Of course, a bike?s image depends on technology to back it up. ?Engineers in Italy have the kind of status that doctors and lawyers do in other countries,? says Pierre Terblanche, a Ducati ­designer. In 1993, Miguel Galluzzi designed Ducati?s top seller, il Mostro??the Monster??reputedly built with spare parts Galluzzi had collected from around the factory. Its ?naked? design sparked an industrywide revival of exposed engines, frames, and suspensions. A year after the launch of the Monster, star ­designer Massimo Tamburini won buyers? hearts and wallets with his 916, a bike that dominated the World Superbike race class and, in 1998, earned a prominent perch at the Guggenheim.

Mass-produced models with blistering performance stats are easily affordable. (Kawasaki?s ZX10, which can hit 90 miles per hour in first gear, costs $11,000.) Artisanal production and premium pricing?Ducati?s extravagant new Desmosedici costs nearly seven times as much as the ZX10?work best when the economy is hot, but in the latter half of the 1990s, even as Ducati was attracting such customers as Ralph Lauren and real estate billionaire Sam Zell (who was denied a bid for a 50 percent stake in 1996), the company was trying to ride out a financial slump. T.P.G.?s purchase strengthened Ducati briefly by increasing production, paying bills, and bringing salaries up to date. But the investment firm?s lack of emphasis on Ducati?s exclusivity threatened to prove fatal.

With their majority share of Ducati, the Americans had bragging rights. In hindsight, it?s clear why Cagiva was eager to dump Ducati on T.P.G. In the U.S., Cagiva was an insignificant player with an unknown reputation, and principals Gianfranco and Claudio Castiglioni ?were horrible businessmen,? according to motorcycle historian Charles Falco, a curator of the Guggenheim show. ?They could get components shipped in only if they paid up front in cash. The only way they could regain solvency was to sell Ducati, since no one in the States really knew what Cagiva was.?

Don Brown, a prominent motorcycle-industry analyst, advised T.P.G. during the acquisition. ?The top people at Texas Pacific just thought Ducatis were beautiful and figured that, with good management, any problems could be solved,? he says. (T.P.G. and Cagiva declined to comment for this story.)

Mistakes were made. In 1997, T.P.G. brought in a new C.E.O., the Italian-born Federico Minoli, from the consulting firm Bain & Co. It was a baffling choice. ?Minoli is a very personable guy,? Brown says, ?but he was the wrong man for that job. He knew nothing about the motorcycle industry.?

He knew America, though. A former Procter & Gamble exec, Minoli spoke fluent English and was enthusiastic about marketing Ducati more aggressively. ?The first thing to do is crank out as many [Ducatis] as you can,? he said in 1999. ?I don?t believe in scarcity.? To emulate Harley-Davidson?s model of brand extension, Minoli shifted into overdrive to establish ?a Ducati way of life.? He opened a Manhattan flagship store and pushed for expensive upgrades for Ducati dealerships. Events like World Ducati Week and Ducati Revs America drew thousands of fans to Italy and Las Vegas. A limited-­edition Ducati with a matte-silver finish appeared in the 1998 Neiman Marcus Christmas catalog, and a Ducati even made a flashy cameo in the 1999 film The Matrix.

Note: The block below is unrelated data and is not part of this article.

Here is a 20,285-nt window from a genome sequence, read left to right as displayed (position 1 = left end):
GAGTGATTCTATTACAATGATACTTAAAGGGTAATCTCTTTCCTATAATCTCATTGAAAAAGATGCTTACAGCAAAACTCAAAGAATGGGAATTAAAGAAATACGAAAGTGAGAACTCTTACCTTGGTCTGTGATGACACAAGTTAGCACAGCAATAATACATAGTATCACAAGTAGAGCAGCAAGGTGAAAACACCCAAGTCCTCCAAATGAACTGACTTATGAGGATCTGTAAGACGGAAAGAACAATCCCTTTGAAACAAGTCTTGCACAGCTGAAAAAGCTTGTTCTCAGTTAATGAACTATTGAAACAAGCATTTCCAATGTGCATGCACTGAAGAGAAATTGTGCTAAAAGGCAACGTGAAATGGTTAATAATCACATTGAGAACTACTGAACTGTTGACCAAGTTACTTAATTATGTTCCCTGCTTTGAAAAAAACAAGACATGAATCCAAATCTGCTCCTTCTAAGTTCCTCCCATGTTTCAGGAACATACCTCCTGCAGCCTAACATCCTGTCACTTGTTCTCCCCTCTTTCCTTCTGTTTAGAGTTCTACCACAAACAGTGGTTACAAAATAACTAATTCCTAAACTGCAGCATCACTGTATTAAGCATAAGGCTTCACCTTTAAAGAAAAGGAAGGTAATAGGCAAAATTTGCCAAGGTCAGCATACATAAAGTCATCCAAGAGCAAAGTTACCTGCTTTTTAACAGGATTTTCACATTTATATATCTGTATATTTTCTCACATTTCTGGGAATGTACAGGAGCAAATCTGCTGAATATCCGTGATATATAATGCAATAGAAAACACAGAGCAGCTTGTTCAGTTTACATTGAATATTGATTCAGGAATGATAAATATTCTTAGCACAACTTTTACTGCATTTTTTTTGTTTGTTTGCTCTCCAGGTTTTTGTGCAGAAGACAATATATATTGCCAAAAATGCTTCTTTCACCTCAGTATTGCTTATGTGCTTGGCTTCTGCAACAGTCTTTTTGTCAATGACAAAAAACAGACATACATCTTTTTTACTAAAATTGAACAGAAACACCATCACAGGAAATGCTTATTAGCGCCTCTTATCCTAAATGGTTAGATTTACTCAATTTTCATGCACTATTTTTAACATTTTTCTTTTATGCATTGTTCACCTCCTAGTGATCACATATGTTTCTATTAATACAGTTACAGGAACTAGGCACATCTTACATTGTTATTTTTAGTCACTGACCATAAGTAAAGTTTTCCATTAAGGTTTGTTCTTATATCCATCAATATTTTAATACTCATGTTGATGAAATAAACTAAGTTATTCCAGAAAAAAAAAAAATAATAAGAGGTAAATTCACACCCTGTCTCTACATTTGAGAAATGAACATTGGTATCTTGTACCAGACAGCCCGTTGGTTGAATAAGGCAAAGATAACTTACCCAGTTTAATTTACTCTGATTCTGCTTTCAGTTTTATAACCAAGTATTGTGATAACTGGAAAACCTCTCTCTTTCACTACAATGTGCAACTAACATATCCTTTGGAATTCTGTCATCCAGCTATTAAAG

But Minoli?s strategy was a woeful mismatch with Ducati?s rarefied customer base, whose members didn?t appreciate laying out that kind of cash just to share the road with faux connoisseurs. ?T.P.G. saw a brand that could be marketed to sell significant amounts of fashion apparel and expensive riding gear?like Harley does, but without the rhinestones,? Falco says. ?However, to do that required them to continue selling desirable motorcycles. And that?s where things went wrong.?

T.P.G.?s biggest blunder was in design. It had failed to secure the services of two of Ducati?s leading designers, Tamburini and Galluzzi, in the deal. Had it been buying, say, the New York Yankees, surely T.P.G. wouldn?t have overlooked Alex Rodriguez and Derek Jeter, but it underestimated the absolute importance of retaining Ducati?s stars. The defections cost Ducati its hallmark sex appeal. Despite the short-lived improvements in manufacturing and financial discipline, the loss of those designers made T.P.G.?s high-profile purchase begin to look like high-priced folly.

Partnering with the Italian unit of Deutsche Bank, T.P.G. bought the remaining 49 percent of Ducati in 1998 for a reported $174 million, bringing the total price to between $400 million and $500 million. A year later, T.P.G. took the company public and unloaded 65 percent of its stock to raise about $285 million. Minoli relocated Ducati North America from New Jersey to Northern California, 3,000 miles farther from Bologna?diluting its influence and puzzling industry analysts.